Summer Hours (L’heure
d’été), 102 mins, rated M, opening in cinemas 2
By MICHELE ASPREY, Lawyer
This summer brought with it, as it often does, several films that
beautifully depict the long, hot, languid days of the season. Woody
Allen’s Vicky Cristina Barcelona (LSJ, Dec 2008) was one. Olivier
Assayas’ Summer Hours is another. Allen’s film was set in Barcelona,
and Assayas’ film is set in the Ile de France region, in a town that’s
50 minutes by train from Paris.
The film opens with a group of young kids playing in a garden. We soon
learn that this is a gathering of the Marly family, to celebrate the
75th birthday of the matriarch, who is not particularly pleased to have
a fuss made of her. Hélène (Edith Scob) is not as
interested in getting presents and drinking champagne as she is in
putting her affairs in order. And so she takes her eldest son, Frederic
(Charles Berling) aside and gives him an inventory of all of the
important and valuable things in her home.
But this is no ordinary family home. It’s the home of a famous
(fictional) artist, Paul Berthier, Helene’s uncle, who had amassed -
and willed to her - a most valuable collection of 19th century art
nouveau furniture and other artworks. So the scene is set for a
fascinating exploration some very big questions:
1. What will we do when Mum (or Dad) dies? – the
question no son or daughter wants to ask.
2. What should we leave behind when we die?
3. What is the role of precious objects in our lives?
Should they be sold, and placed in museums, or should they continue to
be used and loved by those to whom they have a special meaning?
In examining these issues, the director uses the family home, its
precious (and not-so precious) contents, and its gorgeous gardens, as a
metaphor for culture, tradition, ownership, and heritage. The way
Assayas portrays the house is quite exceptional. It’s photographed with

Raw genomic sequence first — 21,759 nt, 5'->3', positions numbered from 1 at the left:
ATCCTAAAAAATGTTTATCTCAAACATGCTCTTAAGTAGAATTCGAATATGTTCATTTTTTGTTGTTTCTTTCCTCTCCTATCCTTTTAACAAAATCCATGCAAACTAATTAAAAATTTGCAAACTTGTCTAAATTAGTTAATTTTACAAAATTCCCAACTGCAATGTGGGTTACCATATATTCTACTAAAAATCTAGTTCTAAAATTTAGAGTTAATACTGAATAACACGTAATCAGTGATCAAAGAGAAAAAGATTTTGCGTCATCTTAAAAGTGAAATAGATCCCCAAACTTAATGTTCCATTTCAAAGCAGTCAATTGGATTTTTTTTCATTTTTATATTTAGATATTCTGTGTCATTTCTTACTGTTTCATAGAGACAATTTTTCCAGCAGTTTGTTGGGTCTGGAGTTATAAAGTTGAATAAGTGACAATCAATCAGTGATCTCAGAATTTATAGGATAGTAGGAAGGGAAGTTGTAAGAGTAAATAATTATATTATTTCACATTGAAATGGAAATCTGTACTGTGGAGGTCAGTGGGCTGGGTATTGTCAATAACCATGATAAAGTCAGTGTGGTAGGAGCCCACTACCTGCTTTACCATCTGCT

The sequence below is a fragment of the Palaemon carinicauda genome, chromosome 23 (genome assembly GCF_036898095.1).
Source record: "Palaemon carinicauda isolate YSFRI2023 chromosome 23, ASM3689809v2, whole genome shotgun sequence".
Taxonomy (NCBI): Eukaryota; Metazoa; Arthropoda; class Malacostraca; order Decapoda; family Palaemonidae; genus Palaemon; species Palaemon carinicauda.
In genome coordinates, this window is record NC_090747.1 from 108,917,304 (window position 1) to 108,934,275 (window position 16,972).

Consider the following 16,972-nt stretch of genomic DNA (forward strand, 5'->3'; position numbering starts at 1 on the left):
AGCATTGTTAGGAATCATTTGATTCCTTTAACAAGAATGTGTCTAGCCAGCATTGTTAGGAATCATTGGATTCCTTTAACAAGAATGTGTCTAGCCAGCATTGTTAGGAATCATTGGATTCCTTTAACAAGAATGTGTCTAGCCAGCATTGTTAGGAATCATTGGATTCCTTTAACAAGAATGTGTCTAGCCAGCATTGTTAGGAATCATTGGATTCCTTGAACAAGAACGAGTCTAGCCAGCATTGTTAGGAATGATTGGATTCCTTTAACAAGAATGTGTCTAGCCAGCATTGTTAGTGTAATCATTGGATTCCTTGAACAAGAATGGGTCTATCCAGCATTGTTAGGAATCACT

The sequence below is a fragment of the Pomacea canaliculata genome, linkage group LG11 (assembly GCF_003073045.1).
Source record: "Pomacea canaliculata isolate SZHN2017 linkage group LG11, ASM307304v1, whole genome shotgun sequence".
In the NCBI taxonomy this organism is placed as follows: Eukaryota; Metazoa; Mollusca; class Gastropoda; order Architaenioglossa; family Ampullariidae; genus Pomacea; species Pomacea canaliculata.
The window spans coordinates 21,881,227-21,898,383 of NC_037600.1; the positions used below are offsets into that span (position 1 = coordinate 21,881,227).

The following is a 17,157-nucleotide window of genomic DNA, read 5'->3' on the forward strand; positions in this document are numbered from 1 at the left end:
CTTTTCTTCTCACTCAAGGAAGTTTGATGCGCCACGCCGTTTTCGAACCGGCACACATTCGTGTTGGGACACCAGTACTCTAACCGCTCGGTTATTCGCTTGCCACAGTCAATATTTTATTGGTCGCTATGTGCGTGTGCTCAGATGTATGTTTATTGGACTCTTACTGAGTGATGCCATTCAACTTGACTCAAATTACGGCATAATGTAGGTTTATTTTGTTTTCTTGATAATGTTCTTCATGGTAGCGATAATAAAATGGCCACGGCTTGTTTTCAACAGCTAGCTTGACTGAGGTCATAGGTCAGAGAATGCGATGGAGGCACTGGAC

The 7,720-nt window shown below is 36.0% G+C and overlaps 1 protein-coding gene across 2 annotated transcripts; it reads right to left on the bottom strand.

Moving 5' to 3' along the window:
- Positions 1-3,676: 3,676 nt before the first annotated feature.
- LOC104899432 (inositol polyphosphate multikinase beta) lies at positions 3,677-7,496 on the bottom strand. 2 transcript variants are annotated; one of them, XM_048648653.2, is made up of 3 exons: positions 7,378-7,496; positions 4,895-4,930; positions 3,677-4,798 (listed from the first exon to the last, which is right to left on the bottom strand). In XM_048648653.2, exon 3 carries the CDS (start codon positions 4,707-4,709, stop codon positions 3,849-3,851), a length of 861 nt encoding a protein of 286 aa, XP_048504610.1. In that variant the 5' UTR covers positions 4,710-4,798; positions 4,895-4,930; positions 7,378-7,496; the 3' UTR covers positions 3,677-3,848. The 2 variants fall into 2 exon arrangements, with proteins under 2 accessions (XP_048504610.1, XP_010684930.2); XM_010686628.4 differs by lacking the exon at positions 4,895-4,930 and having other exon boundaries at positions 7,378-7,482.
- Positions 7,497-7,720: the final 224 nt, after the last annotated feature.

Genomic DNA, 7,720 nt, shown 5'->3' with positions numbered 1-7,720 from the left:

a kind of reverence, and yet with great warmth. Is this a museum,
Assayas and his cinematographer Eric Gautier seem to be asking with
each carefully-framed view? Or is it a home? Should it be kept
as-is forever? Is there scope for another family to call it home?
On the fringes, there’s Eloise, the faithful family housekeeper
(Isabelle Sadoyan). Her life has been inextricably linked to the house,
the garden, its contents, and the family. What is to happen to her
after Hélène dies? Is she to be disposed of like a mere
chattel? What is her life beyond the family home? What role does she
have in preserving the memories of the home?
As if these issues weren’t enough, the film also delves into the
relationship between Hélène’s 40-something children, each
of whom lives a different sort of life. There’s Frédéric,
an economist, who lives in Paris and wants to retain the status quo.
There’s Adrienne (Juliette Binoche) who’s a designer of modern
homewares and lives in New York. And there’s Jérémie
(Jérémie Renier) who lives and works in Beijing. This is
not the traditional French family.
Assayas also carefully includes the position of the next generation, as
portrayed by the teenaged children of Frédéric. The
surprising final scenes give us a sensitive and moving glimpse of the
way these kids view the past, and its relationship to their future.
Summer Hours is a thoughtful and comprehensive film. It looks at issues
that will one day confront us all, though perhaps not on such a grand
scale. It explores what Hélène so poetically, yet
matter-of-factly calls “La suite” (what comes after), and another
character calls “La maison après elle”.